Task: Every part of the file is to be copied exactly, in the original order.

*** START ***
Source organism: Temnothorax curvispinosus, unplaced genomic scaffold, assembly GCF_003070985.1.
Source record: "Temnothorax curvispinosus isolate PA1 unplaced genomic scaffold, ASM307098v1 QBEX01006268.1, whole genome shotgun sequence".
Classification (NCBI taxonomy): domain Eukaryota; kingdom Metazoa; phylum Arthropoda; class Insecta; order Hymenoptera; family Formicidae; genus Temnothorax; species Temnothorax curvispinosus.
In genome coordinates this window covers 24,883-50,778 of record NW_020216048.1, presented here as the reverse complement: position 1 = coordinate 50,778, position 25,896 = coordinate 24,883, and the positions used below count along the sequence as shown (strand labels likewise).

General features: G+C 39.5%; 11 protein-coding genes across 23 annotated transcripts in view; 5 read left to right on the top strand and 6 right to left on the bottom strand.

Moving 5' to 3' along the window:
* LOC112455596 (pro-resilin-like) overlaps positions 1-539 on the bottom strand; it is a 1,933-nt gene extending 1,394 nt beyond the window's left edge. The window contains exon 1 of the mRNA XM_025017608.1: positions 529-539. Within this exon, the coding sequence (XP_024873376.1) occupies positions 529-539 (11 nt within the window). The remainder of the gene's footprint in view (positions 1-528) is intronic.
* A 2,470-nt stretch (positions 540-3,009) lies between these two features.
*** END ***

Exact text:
Source organism: Temnothorax curvispinosus, unplaced genomic scaffold, assembly GCF_003070985.1.
Source record: "Temnothorax curvispinosus isolate PA1 unplaced genomic scaffold, ASM307098v1 QBEX01006268.1, whole genome shotgun sequence".
Classification (NCBI taxonomy): domain Eukaryota; kingdom Metazoa; phylum Arthropoda; class Insecta; order Hymenoptera; family Formicidae; genus Temnothorax; species Temnothorax curvispinosus.
In genome coordinates this window covers 24,883-50,778 of record NW_020216048.1, presented here as the reverse complement: position 1 = coordinate 50,778, position 25,896 = coordinate 24,883, and the positions used below count along the sequence as shown (strand labels likewise).

General features: G+C 39.5%; 11 protein-coding genes across 23 annotated transcripts in view; 5 read left to right on the top strand and 6 right to left on the bottom strand.

Moving 5' to 3' along the window:
* LOC112455596 (pro-resilin-like) overlaps positions 1-539 on the bottom strand; it is a 1,933-nt gene extending 1,394 nt beyond the window's left edge. The window contains exon 1 of the mRNA XM_025017608.1: positions 529-539. Within this exon, the coding sequence (XP_024873376.1) occupies positions 529-539 (11 nt within the window). The remainder of the gene's footprint in view (positions 1-528) is intronic.
* A 2,470-nt stretch (positions 540-3,009) lies between these two features.